CANADA STOCKS-TSX climbs as resource prices rise

* TSX ends up 155.25 points, or 1.07 percent, at 14,624.25
    * All 10 main index sectors advance
    * TD, Suncor are among market's most influential gainers

 (Adds strategist comments, updates prices to close)
    By Alastair Sharp
    TORONTO, Oct 28 (Reuters) - Canada's main stock index rose
more than 1 percent on Tuesday, with higher crude and other
commodity prices helping boost energy and mining companies as
investors returned to buying after a sharp sell-off in recent
    All 10 major sectors of the Toronto Stock Exchange's S&P/TSX
composite index notched gains, with heft provided by
heavyweight resource and financial sectors. 
    "This is just investors coming back, refocusing on the
fundamentals and seeing that things aren't so bad," said Craig
Fehr, Canadian market strategist at Edward Jones in St. Louis,
    Oil, gold and copper prices rose on the day, helping
Canada's preponderance of resource-focused companies gain. 
    Suncor Energy Inc was the biggest positive driver,
adding 2.2 percent to C$39, while Canadian Natural Resources Ltd
 gained 2.1 percent to C$38.74 and Enbridge Inc 
added 1.9 percent to C$53.26.
    Shares of Canadian uranium miner Cameco Corp jumped
3.8 percent to C$19.57, following news that a town in southwest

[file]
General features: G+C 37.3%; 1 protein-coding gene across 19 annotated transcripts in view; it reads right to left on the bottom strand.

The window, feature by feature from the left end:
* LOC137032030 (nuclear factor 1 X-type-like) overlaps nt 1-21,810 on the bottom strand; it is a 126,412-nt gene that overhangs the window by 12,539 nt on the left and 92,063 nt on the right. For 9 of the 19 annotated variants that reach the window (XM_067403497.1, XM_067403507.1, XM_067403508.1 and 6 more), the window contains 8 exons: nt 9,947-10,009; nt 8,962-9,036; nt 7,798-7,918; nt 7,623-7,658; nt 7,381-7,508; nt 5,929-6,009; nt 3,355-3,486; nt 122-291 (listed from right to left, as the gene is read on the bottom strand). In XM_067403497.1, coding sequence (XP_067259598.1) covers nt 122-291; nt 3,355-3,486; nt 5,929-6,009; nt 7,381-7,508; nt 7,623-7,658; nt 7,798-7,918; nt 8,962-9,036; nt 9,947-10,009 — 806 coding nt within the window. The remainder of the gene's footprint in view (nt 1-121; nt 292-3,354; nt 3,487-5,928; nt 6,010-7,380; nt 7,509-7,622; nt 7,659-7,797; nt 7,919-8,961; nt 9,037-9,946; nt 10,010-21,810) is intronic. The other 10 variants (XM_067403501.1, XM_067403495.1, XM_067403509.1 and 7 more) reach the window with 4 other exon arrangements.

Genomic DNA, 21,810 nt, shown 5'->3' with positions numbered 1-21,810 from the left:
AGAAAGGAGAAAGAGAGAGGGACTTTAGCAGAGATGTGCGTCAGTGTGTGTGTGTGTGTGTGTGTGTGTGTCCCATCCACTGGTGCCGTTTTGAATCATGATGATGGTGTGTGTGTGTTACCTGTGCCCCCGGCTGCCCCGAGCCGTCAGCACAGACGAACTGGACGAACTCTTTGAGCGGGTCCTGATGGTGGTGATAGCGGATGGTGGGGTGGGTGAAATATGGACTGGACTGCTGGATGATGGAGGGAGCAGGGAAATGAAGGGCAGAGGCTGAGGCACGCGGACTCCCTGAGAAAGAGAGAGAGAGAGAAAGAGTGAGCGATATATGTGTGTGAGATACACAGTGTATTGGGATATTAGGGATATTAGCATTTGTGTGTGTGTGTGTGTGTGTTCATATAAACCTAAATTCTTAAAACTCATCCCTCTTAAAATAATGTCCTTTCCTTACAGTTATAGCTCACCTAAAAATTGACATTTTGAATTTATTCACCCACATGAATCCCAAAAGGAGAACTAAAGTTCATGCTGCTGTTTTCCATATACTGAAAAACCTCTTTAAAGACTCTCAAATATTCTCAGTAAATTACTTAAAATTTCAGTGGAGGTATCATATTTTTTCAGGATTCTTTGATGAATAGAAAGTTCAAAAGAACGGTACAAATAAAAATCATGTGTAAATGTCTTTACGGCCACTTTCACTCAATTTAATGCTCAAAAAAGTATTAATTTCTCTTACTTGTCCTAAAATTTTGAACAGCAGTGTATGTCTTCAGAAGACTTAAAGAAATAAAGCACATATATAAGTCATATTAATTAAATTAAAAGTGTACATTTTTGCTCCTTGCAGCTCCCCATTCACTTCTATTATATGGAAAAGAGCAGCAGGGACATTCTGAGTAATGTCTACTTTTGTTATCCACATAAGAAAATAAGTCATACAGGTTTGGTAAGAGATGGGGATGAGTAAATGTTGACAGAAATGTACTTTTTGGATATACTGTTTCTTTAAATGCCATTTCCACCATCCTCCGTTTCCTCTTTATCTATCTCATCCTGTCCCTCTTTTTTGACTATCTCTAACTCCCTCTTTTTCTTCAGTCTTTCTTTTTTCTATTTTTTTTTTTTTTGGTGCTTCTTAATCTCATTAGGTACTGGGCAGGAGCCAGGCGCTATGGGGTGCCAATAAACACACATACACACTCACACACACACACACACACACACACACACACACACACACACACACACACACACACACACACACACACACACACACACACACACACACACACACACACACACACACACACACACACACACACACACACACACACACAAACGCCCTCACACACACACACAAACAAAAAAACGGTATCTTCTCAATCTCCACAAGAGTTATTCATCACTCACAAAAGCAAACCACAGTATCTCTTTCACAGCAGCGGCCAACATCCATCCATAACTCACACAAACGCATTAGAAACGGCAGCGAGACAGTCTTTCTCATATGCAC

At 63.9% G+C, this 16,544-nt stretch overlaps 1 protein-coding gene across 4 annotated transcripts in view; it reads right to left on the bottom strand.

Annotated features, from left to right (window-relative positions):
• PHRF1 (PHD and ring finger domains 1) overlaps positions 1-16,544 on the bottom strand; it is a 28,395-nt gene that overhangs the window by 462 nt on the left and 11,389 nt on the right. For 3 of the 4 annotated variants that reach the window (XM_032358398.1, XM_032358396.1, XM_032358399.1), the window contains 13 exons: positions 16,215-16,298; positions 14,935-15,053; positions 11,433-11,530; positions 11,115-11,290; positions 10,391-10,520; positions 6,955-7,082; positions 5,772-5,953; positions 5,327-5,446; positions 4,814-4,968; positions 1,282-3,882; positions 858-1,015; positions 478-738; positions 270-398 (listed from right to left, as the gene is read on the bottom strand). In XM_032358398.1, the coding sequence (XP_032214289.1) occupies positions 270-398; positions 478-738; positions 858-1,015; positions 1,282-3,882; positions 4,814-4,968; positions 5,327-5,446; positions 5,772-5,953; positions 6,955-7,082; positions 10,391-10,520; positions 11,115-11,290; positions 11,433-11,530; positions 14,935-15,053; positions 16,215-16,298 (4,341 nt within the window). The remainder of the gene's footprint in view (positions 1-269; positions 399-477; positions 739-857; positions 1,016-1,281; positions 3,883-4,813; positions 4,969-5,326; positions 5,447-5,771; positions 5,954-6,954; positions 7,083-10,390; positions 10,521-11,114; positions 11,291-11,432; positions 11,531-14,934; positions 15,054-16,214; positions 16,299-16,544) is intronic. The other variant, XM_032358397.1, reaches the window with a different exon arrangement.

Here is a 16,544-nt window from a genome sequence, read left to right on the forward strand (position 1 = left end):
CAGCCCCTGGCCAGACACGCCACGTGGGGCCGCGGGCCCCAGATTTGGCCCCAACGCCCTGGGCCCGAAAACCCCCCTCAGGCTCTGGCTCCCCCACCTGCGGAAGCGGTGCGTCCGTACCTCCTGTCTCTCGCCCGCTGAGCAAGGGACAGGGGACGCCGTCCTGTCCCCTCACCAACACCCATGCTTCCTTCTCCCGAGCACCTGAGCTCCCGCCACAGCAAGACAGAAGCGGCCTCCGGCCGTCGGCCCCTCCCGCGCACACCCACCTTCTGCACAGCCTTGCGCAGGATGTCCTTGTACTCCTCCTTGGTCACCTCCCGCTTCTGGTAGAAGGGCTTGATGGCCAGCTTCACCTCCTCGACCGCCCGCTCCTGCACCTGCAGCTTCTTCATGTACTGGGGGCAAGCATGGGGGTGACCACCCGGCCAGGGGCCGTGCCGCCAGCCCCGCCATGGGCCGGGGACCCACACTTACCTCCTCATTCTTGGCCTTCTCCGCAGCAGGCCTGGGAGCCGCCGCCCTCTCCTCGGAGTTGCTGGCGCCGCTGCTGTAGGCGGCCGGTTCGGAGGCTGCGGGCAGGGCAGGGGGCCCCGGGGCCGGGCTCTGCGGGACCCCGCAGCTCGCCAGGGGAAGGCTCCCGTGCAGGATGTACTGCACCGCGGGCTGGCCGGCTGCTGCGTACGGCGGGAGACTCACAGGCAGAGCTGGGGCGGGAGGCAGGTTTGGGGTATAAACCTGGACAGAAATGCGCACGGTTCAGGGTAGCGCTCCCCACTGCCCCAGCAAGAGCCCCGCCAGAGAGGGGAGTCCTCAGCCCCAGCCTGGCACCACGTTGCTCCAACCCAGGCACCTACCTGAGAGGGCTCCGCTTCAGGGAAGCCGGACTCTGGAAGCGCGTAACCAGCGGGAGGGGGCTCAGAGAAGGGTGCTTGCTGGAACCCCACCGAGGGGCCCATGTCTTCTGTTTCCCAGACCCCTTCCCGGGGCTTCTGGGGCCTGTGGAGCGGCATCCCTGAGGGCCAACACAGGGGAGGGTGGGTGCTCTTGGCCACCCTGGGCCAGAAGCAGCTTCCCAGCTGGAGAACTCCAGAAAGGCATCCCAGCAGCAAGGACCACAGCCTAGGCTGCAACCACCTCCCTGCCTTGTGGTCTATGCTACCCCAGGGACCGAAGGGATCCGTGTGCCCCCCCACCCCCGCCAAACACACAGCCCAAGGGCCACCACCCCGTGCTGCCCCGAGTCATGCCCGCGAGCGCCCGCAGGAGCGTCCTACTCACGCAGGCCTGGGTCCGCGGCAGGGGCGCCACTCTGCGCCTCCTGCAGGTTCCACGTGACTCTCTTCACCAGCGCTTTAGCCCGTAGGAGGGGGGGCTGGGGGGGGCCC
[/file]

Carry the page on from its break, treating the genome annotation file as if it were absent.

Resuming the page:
Japan became the first to approve the restart of a nuclear power
    All 48 of the country's nuclear reactors were gradually
taken offline following the Fukushima catastrophe in 2011, the
world's worst nuclear disaster since Chernobyl in 1986.
    "Hopefully this is the catalyst we all have been waiting
for," said David Talbot, analyst at Dundee Capital Markets. 
"But two restarts from 48 reactors isn't going to move the
needle much."
    The index - which ended the day up 155.25 points, or 1.07
percent, at 14,624.25 - has recovered almost 1,000 points since
a correction knocked it off all-time highs earlier this month.
    That slump was fed by sluggish economic growth data, sliding
oil prices and other geopolitical risks.
    "Obviously we were seeing additional worries about Europe
and global growth and Ebola and all these headline risks, but at
the end of the day our view of underlying economic growth and
corporate earnings growth was largely unchanged," Fehr said.
    But Rahul Khasgiwale, an investment director at Standard
Life Investments, wanted more evidence of global recovery before
seeking out Canadian stocks.
    "Canada doesn't feature very prominently in our global
portfolios. We see better opportunities elsewhere," he said.
    Stock markets have been increasingly choppy in recent weeks,
though volatility is still well below historic highs.
    Financials, the index's most heavily weighted sector,
advanced 0.8 percent. Toronto Dominion Bank rose 1.1
percent to C$54.77, and Bank of Nova Scotia added 0.9
percent to C$68.55.
    The U.S. Federal Reserve started a two-day meeting to
discuss monetary policy. Investors largely expect the central
bank to assure markets it is prepared to wait a long time before
raising rates as it ends a massive bond-buying stimulus program.

 (Additional reporting by John Tilak, Euan Rocha and Rod Nickel;
editing by Nick Zieminski and Matthew Lewis)